- adults with “classic” autism do not exist.
Identical Figures – A Remarkable Coincidence
The addition of the authors’ hypothetical “estimated” cases provides exactly the same rate of 1 in 100 previously accepted for children. This is despite the authors themselves warning the results should be approached with caution because of the inaccuracies. In such circumstances if rates were the same then a similar figure might be expected but not exactly the same one.
The 1% figure for children was stated in pre publicity announcing the start of survey: University of Leicester to lead audit of adults with autism Eurekalert 9-May-2008. “Author bias” in favour of finding a pre-determined figure favourable to the study funder is a well-known phenomenon in formal medical literature.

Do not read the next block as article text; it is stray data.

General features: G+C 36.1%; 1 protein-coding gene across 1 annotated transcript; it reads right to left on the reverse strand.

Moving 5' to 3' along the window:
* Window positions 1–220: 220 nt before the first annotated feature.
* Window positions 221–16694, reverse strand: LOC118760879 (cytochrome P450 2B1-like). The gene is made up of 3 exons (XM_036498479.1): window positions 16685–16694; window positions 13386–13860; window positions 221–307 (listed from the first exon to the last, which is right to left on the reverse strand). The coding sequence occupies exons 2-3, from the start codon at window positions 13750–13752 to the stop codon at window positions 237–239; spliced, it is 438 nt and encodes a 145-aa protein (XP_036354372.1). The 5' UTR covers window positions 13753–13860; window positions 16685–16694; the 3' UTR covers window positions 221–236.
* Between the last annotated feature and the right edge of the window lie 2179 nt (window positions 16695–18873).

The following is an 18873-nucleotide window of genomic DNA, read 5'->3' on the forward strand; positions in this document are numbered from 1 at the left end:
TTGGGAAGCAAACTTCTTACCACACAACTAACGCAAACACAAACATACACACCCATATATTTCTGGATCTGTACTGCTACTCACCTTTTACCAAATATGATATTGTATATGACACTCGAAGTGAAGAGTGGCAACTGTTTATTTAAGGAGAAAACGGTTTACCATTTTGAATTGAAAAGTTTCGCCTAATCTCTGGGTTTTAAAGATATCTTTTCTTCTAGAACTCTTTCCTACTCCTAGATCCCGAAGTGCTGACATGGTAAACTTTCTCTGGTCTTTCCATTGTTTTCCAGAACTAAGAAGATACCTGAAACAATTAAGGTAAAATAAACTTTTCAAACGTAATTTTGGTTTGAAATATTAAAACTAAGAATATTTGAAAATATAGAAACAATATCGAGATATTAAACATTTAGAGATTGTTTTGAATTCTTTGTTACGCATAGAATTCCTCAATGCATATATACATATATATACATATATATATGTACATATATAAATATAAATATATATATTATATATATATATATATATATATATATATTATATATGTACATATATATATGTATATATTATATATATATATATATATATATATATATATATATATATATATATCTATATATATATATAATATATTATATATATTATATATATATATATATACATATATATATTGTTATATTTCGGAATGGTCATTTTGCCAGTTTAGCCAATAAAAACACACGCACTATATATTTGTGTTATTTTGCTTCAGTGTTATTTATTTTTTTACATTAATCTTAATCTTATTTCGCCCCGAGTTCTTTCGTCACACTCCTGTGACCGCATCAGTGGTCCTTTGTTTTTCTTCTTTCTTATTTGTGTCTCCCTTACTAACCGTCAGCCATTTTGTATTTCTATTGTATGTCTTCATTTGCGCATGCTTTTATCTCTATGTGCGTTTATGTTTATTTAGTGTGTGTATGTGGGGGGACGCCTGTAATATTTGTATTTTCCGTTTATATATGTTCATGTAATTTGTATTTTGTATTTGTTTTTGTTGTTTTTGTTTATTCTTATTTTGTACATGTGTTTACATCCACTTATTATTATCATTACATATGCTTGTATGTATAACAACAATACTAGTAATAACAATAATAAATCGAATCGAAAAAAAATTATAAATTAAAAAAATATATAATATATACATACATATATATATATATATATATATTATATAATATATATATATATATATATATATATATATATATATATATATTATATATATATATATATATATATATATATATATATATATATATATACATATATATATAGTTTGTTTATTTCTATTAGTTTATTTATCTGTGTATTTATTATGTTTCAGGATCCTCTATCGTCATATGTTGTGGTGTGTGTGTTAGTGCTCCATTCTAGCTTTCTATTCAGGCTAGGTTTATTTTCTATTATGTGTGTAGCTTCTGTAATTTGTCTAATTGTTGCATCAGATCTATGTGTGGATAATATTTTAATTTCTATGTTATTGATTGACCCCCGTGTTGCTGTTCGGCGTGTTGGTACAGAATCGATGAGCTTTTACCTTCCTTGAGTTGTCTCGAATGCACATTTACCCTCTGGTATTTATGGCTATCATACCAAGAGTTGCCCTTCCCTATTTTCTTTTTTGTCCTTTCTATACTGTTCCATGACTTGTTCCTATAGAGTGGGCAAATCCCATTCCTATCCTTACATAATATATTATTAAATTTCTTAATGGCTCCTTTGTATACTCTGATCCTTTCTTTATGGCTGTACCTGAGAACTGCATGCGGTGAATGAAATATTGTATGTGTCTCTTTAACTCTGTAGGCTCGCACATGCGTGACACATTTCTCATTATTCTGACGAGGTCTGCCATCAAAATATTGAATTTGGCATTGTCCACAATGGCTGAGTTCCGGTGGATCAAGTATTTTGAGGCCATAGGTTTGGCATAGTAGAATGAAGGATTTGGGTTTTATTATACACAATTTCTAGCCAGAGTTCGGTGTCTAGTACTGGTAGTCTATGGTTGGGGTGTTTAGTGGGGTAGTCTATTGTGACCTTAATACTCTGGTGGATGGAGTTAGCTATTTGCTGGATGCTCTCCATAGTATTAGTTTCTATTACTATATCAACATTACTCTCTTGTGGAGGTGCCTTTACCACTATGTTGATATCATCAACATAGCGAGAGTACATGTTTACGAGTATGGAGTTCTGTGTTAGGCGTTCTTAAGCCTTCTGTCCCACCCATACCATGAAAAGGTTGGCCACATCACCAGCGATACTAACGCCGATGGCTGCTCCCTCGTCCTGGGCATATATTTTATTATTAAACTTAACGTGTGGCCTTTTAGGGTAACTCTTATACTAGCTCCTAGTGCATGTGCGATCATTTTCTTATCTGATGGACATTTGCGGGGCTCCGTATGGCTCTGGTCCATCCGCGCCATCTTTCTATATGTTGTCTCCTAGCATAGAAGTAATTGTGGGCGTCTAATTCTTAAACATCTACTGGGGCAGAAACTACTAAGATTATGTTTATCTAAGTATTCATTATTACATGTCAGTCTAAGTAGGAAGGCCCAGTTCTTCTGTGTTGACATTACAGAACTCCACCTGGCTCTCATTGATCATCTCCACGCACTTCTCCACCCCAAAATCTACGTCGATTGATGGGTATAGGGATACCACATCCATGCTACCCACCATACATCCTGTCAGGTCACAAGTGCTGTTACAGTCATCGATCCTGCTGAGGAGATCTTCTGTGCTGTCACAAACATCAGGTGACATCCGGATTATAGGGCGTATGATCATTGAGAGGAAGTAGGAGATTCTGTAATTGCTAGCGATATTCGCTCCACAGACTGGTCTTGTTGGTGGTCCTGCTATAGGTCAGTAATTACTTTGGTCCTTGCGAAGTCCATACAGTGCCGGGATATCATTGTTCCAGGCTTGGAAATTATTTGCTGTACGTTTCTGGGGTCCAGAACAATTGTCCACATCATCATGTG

Breaching the codes of practice prohibiting the release of national statistics for government policy purposes the UK National Health Service’s publicity put out to the media on publication of the survey focussed on claiming ASC rates in adults and children were identical and that therefore the MMR vaccine did not cause ASCs. This was not the stated purpose of the survey and the authors make no mention of the vaccine-autism issue. Media stories included: Autism rates back MMR jab safety Michelle Roberts BBC Tuesday, 22 September 2009 and Autism just as common in adults, so MMR is in the clear Sarah Boseley The Guardian Tuesday 22 September 2009.
Survey Does Not Live Up To Its Title
The survey was originally announced to establish the UK adult autism rate for the first time by finding what were then being claimed to be “missed” adult cases of autism.